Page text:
There's enough room for storing apps. Facebook loaned me a 64GB unit that I didn't fill up, but newer games might eventually take up more space. There isn't a microSD card slot to add your own, so consider the 128GB model if you want as much storage as possible.
Battery life was adequate. I usually got tired of the experience before the three hours of run-time expired, and it only takes two hours to charge it fully using the included USB-C charger. So it always had a charge whenever I wanted to use it. I also love that it turns off when you remove it for your head, and turns right back on again when you're ready to play. It's portable, too.
The $399 price tag was fair for the headset and controllers, which felt high end and should cost more. The headset didn't fog up on me during use as last year's $199 Oculus Go does. There's a $40 optional carrying case — I think it should be included — that everyone should buy.
While multiplayer gaming is supported by some of the apps, everyone would need a separate headset to play against one another, which would be expensive. But that's Facebook's idea. It wants virtual reality to be a social experience that people can enjoy together. Nobody I know owns a VR headset yet, since products have been too expensive for most people. But now that the Rift S and Quest are launching at more affordable prices, maybe that will start to change.
There's one way for groups to enjoy the experience together right now, but it's buggy. A feature called Cast, still in beta, let me stream what someone was viewing in the headset to a Google Chromecast or iPhone. It crashed several times when I tried this on my iPhone, unfortunately.
The library is pretty limited for a $400 device. There will only be 50 apps at launch. More will come, and developers will be more willing to build additional experiences if millions of people end up buying the Quest. Still, I worry that the price is too high for more than just early adopters right now, which is unfortunate because I think the Quest still has a lot to offer.
Also, while there are a lot of really fun games, Facebook still needs to get developers on board to create the "killer app" that draws people in to the platform. I dream of the day there's a big open-world World of Warcraft-type experience where I can jump in and play a game with thousands or millions of people.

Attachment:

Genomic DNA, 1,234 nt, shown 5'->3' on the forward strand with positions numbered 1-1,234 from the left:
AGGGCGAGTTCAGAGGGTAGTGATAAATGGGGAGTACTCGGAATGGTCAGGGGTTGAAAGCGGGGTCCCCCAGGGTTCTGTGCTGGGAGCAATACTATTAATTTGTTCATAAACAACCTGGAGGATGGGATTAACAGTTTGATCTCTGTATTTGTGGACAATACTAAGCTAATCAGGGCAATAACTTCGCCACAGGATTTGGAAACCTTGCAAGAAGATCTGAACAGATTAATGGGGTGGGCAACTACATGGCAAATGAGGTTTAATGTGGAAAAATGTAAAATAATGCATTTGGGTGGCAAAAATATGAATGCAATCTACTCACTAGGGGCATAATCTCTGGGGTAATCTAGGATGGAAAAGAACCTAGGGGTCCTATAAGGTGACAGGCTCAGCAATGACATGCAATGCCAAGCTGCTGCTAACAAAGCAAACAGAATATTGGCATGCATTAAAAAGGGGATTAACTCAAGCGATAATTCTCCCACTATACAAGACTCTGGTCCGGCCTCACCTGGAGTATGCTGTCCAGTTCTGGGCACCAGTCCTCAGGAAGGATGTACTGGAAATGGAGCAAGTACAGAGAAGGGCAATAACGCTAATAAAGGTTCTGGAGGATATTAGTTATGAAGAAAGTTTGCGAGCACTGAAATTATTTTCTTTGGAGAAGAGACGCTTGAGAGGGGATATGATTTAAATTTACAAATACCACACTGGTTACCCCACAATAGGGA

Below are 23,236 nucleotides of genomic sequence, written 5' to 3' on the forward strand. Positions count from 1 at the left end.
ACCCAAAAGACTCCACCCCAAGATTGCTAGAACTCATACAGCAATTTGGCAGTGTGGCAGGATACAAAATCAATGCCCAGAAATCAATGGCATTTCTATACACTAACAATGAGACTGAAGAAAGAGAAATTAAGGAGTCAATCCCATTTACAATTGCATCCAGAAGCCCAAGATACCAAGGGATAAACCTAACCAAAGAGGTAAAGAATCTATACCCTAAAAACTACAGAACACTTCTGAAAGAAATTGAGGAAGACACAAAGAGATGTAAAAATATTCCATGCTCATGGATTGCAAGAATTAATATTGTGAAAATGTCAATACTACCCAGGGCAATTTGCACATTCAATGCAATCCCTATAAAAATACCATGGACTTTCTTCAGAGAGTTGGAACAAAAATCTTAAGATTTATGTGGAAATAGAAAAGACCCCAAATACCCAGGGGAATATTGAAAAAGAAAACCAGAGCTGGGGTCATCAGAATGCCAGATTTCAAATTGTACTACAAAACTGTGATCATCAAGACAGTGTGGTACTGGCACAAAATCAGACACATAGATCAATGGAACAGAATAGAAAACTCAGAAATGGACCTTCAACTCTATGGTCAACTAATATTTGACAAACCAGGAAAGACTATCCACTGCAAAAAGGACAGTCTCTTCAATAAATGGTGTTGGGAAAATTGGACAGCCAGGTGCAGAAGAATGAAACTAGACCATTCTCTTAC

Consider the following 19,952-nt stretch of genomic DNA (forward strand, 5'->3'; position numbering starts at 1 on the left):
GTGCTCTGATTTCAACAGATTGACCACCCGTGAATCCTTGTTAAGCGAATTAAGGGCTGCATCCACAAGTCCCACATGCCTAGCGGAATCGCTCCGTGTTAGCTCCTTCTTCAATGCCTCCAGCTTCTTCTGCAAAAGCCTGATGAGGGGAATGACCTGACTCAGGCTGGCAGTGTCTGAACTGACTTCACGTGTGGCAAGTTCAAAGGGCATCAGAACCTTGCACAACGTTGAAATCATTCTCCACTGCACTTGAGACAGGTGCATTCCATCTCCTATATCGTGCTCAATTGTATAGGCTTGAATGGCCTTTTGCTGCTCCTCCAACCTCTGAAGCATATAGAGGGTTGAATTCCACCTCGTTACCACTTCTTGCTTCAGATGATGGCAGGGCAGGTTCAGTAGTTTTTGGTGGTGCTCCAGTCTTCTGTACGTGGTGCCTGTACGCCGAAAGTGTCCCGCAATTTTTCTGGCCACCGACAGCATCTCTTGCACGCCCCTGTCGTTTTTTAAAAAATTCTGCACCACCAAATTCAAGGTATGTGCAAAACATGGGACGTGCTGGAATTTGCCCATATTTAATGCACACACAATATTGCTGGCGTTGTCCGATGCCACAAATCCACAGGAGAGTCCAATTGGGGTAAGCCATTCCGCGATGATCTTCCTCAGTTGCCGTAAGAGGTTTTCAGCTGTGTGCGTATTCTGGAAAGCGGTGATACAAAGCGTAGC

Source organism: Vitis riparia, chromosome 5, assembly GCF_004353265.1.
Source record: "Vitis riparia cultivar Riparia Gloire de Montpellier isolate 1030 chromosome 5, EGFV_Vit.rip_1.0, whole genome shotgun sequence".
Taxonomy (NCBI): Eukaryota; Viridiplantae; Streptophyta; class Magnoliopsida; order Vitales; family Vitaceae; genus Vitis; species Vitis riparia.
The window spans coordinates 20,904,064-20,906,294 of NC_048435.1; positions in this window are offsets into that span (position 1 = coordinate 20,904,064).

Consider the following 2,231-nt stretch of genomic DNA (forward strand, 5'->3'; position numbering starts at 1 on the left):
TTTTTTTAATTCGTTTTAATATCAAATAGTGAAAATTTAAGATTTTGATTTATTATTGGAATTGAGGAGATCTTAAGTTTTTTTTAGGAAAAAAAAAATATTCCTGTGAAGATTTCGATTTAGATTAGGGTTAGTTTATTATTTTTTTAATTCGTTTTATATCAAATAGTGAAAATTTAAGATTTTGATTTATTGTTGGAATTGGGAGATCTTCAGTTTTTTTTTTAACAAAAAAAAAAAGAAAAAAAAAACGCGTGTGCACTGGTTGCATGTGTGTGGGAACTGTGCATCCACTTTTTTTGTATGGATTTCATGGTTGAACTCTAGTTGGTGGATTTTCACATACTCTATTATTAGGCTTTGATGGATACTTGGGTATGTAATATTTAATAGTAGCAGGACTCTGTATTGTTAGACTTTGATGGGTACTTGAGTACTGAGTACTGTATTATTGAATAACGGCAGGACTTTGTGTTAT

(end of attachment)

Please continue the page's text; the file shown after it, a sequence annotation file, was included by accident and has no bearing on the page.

We're getting there, and it'll come to something like the more powerful Rift S first, since it has the extra muscle of a computer to help power those worlds — but we're not there yet.
One other personal note. This wasn't the fault of the device, but using it felt lonely at times.
On Saturday night, I stayed back to work on this review and found myself losing in a game of pingpong to a robot while my family was out at the bar watching a live band. It was depressing. It's something to keep in mind — choosing these digital worlds means we miss out on what happens in the real world. If you are already bothered by the amount of time you spend on your phone and other devices, this is even more isolating. It could get better down the road, when more people have these devices and you'll be able to play with them in the virtual world.
Well, yes, because I want more people to play with. But this is really for people who want to experience a full-fledged VR system and who know that there will be a limited library of games at launch. If you want a more robust experience, get the Rift S, which connects to a computer and can do a lot more but isn't as portable. I don't think you'll regret buying either one.
In the book "Ready Player One," the main character, Wade, owns a stand-alone headset that can be worn anywhere. The Oculus Quest seems like a very early version of that sort of headset, and probably on purpose. According to Business Insider, Mark Zuckerberg gave all of the Oculus employees a copy of the book, which suggests this is his vision of where VR is going.
As costs come down and as more people begin to see the stunning potential of a VR experience that can take you from our world into another one, headsets like the Oculus Quest will grow in popularity. Facebook is at the forefront of this industry, while others like Microsoft and HTC require computers for their products to operate. Facebook stands to win big when that happens.